GZDoom Development for x86 & x64 systems

Discuss anything ZDoom-related that doesn't fall into one of the other categories.
Xaval
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GZDoom Development for x86 & x64 systems

Post by Xaval »

Hi. Yes, as the subject says I really suggest to still consider the development and dev builds of GZDoom for both system versions. As there are still many people who use x86 systems also.

Thanks in advance,
Xaval.
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Re: GZDoom Development for x86 & x64 systems

Post by wildweasel »

It's not an issue of demand, it's an issue of what the devs have the time and patience for. Unless you're volunteering?
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Re: GZDoom Development for x86 & x64 systems

Post by Rachael »

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Re: GZDoom Development for x86 & x64 systems

Post by Graf Zahl »

Yeah, it was just one single percent, the vast majority of those on systems that just barely pass the support threshold for their graphics hardware.

On Steam I also have witnessed an acceleration of the decline since the Windows 11 release last year (0.31% to 0.18% in just the last 5 months alone!) My guess is that older Windows 10 systems that get retired by their former users now start to replace those ancient potatoes from a different era of computing.
wildweasel wrote:Unless you're volunteering?
Not even that would make me change my mind. The 32 bit user share is simply way too small to justify the added work.
Support for all this old stuff - not just 32 bit but non-Vulkan compatible hardware in general - needs to go. Sadly on the other fronts the user share is still too high so we have to continue to deal with it.

TBH, it is one of the biggest problems in software development that some developers operate under the belief that support to the last 0.1% of the potential user base is needed, screw the fact that this would put the 80+% on modern hardware at a disadvantage. This attitude then forces other developers to do the same thing which in turn leads to continued support for obsolete systems for far too long.
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Re: GZDoom Development for x86 & x64 systems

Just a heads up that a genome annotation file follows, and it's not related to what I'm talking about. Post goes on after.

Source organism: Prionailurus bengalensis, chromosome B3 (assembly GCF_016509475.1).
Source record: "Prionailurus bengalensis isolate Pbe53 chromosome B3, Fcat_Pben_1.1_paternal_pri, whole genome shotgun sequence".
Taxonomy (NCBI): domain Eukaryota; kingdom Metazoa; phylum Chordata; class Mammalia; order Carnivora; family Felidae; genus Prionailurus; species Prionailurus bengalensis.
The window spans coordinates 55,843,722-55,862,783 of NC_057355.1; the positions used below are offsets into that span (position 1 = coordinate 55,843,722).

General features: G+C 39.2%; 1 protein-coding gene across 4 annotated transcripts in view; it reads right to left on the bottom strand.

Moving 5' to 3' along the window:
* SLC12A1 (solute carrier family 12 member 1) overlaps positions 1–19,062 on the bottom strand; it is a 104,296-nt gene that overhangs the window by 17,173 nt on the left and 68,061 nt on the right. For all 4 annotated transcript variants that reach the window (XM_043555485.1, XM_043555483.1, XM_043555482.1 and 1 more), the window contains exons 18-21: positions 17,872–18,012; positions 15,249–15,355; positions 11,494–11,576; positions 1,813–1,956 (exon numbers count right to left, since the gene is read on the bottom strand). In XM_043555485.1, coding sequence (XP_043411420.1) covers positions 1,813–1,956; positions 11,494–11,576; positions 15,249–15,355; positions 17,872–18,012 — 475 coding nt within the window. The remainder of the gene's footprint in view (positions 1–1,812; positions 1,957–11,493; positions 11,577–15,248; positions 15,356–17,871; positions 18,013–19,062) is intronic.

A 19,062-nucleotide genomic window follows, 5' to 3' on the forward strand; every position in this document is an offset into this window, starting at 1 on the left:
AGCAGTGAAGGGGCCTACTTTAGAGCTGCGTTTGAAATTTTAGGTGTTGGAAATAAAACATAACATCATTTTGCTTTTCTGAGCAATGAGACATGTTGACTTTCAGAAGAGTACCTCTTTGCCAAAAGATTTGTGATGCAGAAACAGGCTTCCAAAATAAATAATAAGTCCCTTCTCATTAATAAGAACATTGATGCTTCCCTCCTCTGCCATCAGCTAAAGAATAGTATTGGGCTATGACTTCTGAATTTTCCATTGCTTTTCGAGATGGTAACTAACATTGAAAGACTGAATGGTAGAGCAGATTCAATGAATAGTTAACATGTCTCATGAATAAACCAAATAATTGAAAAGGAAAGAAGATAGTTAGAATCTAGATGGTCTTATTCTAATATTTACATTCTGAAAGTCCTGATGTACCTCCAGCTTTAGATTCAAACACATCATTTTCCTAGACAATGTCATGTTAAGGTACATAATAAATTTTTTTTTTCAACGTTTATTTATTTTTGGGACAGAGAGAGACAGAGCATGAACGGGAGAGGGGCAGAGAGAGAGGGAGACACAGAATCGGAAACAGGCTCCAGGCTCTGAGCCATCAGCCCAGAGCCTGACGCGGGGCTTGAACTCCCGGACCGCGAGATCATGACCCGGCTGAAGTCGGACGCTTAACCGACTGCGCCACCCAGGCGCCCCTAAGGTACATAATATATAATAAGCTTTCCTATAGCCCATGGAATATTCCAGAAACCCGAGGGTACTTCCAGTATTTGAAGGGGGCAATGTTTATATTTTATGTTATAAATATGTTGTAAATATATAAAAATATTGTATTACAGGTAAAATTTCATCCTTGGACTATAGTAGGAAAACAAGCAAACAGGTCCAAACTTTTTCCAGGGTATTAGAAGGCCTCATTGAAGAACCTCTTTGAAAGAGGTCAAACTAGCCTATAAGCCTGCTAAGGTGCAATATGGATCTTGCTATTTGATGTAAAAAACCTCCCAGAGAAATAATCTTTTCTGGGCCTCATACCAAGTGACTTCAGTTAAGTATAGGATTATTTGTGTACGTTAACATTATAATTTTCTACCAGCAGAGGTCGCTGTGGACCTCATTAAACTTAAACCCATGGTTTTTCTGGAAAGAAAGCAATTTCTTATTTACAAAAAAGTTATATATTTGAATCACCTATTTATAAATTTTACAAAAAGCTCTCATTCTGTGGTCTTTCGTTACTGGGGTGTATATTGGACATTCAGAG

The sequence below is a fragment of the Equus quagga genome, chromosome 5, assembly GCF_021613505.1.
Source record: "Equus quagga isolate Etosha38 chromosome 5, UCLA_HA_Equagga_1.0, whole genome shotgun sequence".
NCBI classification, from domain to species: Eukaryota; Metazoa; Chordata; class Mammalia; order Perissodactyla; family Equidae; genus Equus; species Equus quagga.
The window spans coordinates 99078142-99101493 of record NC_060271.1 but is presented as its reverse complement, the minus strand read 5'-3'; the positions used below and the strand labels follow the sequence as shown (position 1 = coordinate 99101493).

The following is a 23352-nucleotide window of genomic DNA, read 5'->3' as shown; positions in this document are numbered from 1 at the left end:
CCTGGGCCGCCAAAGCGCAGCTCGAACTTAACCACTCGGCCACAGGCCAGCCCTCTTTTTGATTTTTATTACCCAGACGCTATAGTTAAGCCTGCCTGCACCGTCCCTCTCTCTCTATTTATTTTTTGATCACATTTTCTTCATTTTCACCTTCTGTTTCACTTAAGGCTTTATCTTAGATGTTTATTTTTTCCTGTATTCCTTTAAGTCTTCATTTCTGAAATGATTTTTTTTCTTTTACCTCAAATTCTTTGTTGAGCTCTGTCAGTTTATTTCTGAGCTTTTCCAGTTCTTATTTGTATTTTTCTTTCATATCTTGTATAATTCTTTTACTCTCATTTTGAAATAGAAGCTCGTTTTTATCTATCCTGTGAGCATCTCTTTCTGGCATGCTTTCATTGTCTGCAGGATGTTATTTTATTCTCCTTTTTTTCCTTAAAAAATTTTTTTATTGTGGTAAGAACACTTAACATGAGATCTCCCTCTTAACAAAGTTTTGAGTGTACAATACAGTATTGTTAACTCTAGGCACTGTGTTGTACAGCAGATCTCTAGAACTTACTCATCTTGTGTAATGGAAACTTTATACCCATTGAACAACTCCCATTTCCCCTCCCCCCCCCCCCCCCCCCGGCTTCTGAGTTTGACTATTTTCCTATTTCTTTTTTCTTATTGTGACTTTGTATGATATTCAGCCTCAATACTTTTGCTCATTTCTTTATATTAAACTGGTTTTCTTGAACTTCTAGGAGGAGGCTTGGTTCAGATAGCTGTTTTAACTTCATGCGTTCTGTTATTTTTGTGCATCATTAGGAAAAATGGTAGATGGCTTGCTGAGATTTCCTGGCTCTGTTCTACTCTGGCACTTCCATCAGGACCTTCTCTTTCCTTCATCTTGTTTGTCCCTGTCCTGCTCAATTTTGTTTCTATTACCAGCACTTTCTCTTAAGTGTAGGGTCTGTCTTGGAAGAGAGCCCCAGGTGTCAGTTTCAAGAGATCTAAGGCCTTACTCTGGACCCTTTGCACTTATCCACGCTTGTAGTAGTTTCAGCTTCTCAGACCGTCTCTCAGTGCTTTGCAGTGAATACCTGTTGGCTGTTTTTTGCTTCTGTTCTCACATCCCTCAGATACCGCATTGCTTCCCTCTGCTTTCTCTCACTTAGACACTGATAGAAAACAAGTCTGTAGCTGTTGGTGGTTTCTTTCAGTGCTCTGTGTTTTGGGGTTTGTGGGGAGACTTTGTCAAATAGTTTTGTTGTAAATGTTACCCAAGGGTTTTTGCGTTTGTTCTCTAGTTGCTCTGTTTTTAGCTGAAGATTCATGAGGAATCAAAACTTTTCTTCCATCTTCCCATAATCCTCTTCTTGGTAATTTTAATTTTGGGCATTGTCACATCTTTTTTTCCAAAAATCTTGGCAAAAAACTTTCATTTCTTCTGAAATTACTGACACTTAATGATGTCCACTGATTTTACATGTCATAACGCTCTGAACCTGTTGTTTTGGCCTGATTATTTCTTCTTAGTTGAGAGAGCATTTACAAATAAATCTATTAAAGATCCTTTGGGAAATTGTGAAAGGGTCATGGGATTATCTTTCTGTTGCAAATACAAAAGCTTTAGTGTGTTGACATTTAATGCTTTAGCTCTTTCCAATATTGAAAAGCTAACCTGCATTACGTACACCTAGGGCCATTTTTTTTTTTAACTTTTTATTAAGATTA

Post by Gez »

But I want to run GZDoom on my Amstrad PC1512! :P
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Re: GZDoom Development for x86 & x64 systems

Post by Kinsie »

Gez wrote:But I want to run GZDoom on my Amstrad PC1512! :P
Nah, you want the sickest gaming rig.
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Re: GZDoom Development for x86 & x64 systems

Post by Gez »

Kinsie wrote:Nah, you want the sickest gaming rig.
I actually did want it back then... Far too expensive though.
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Re: GZDoom Development for x86 & x64 systems

Post by axredneck »

viewtopic.php?f=7&t=75673
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Re: GZDoom Development for x86 & x64 systems

Post by fakemai »

To ask a serious question, what kind of overlap is there to have a system that cannot run a 64-bit OS and can still run GZDoom? What are your specs exactly?
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Re: GZDoom Development for x86 & x64 systems

Post by Graf Zahl »

fakemai wrote:To ask a serious question, what kind of overlap is there to have a system that cannot run a 64-bit OS and can still run GZDoom? What are your specs exactly?
If you do not care about performance and only use vanilla stuff you may run it on one of the most recent 32 bit systems.
But let's be clear about one thing: When OpenGL 3.3 came out, 64 bit CPUs already existed. I still own a 32 bit system from 2004 and this was barely capable of running non-vanilla stuff at more than 35 fps with GZDoom 1.0. And don't even think about dynamic lights - you'll end up at 15-20 fps on larger Boom maps.

To give a bit more detail, when I developed the renderer in the early 2000's it had been a constant fight against the hardware's limitations. Either things were too slow or had to be downscaled to avoid tanking the frame rate. Vanilla compatible content generally worked fine due to its strict limits like 128 visplanes and the drawseg limit. The first map set with which I experienced serious performance issues was Phobos: Anomaly Reborn. This was the first time someone truly pushed Boom to its limits and it took until 2007 to get hardware that could run it at somewhat stable 60 fps. Then more complex maps came around and the game repeated.

All that said, I highly doubt that there's still some real 32 bit computers in use that come with graphics hardware capable of running GZDoom. You must not forget that only strongly uggrade resistant people or those without the financial capabilities to buy something new still use such systems. So the likelihood they installed a new graphics card when it was still possible is very unlikely. These are most likely limited to OpenGL 2.1.
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Re: GZDoom Development for x86 & x64 systems

Post by leileilol »